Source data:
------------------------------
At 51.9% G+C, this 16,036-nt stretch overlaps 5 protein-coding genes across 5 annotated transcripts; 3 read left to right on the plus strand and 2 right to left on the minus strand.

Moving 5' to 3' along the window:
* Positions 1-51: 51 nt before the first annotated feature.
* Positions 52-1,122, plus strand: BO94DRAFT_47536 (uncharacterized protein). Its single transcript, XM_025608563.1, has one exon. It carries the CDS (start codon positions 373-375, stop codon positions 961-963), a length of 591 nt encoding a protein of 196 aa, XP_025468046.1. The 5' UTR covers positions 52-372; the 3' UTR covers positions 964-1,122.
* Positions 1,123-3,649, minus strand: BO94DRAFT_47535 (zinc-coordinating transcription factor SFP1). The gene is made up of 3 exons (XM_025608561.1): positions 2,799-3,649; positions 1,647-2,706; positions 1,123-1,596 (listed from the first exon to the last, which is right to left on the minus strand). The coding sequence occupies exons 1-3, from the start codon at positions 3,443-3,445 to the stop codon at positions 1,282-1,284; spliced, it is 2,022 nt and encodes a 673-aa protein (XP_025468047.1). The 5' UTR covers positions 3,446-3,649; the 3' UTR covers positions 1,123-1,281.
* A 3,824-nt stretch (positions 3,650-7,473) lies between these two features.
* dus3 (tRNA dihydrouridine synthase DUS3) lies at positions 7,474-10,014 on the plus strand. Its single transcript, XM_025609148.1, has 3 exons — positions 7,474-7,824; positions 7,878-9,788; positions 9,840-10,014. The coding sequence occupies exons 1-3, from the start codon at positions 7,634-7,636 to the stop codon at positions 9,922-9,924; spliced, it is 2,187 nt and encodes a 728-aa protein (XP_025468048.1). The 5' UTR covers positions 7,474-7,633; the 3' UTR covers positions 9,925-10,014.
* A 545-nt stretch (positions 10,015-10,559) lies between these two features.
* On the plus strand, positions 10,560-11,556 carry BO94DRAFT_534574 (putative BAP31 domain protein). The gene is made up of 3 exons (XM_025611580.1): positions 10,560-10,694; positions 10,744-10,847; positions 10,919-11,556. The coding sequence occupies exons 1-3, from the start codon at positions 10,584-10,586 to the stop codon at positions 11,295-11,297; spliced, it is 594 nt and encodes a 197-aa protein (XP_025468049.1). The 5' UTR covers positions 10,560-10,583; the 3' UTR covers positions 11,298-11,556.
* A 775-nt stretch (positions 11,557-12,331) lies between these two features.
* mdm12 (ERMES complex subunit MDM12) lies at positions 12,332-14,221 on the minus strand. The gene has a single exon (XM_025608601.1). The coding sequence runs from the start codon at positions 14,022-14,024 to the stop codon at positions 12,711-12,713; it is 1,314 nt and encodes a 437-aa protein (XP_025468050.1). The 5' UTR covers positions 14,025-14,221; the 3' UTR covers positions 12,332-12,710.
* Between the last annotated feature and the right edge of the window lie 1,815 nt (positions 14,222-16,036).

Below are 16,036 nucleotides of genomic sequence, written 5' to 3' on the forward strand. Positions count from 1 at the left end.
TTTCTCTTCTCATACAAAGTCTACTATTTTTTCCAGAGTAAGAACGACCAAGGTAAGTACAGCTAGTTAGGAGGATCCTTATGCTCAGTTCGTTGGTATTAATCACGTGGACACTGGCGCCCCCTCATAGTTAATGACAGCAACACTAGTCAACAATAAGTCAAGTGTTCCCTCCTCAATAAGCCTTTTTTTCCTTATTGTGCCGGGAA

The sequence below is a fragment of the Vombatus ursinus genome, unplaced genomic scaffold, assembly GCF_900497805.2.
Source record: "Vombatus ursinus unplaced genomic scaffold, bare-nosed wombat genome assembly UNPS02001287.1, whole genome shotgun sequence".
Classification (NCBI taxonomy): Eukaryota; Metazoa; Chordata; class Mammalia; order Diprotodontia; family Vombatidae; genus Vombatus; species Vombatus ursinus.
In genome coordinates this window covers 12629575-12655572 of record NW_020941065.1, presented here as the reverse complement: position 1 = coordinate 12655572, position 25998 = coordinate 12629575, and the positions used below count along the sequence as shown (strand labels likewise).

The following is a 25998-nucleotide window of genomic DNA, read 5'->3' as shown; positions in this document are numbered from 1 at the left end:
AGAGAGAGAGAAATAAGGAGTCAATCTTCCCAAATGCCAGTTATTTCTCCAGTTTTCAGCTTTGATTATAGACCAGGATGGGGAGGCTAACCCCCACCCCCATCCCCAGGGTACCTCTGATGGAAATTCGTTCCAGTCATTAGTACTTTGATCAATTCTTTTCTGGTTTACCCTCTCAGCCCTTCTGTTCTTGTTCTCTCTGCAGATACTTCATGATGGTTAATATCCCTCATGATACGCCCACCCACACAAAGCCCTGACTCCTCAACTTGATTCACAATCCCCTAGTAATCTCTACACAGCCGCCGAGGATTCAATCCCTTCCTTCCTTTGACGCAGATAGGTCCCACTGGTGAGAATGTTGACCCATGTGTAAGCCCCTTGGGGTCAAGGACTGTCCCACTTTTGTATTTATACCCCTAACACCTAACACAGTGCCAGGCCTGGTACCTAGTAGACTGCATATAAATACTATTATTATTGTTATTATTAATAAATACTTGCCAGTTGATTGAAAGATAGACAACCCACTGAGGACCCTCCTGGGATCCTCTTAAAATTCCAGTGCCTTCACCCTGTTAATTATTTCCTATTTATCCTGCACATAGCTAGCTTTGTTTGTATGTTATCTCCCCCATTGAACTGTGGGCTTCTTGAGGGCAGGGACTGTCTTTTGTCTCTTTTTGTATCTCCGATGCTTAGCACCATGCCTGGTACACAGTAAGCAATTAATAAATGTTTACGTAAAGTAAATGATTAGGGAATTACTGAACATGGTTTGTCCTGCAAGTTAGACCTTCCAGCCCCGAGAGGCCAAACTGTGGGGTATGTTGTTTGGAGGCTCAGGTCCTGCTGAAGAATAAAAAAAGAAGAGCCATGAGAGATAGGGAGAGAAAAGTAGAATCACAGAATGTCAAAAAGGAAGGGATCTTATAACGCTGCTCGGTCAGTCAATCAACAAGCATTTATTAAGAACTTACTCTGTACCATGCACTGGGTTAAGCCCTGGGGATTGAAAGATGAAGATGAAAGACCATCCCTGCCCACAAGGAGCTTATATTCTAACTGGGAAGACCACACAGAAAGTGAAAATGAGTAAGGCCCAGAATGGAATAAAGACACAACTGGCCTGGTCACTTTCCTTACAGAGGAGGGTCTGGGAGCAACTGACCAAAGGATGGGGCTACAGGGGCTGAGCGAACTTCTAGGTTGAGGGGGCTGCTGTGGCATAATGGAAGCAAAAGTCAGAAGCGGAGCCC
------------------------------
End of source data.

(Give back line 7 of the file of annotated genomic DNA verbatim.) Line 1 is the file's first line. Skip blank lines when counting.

* dus3 (tRNA dihydrouridine synthase DUS3) lies at positions 7,474-10,014 on the plus strand. Its single transcript, XM_025609148.1, has 3 exons — positions 7,474-7,824; positions 7,878-9,788; positions 9,840-10,014. The coding sequence occupies exons 1-3, from the start codon at positions 7,634-7,636 to the stop codon at positions 9,922-9,924; spliced, it is 2,187 nt and encodes a 728-aa protein (XP_025468048.1). The 5' UTR covers positions 7,474-7,633; the 3' UTR covers positions 9,925-10,014.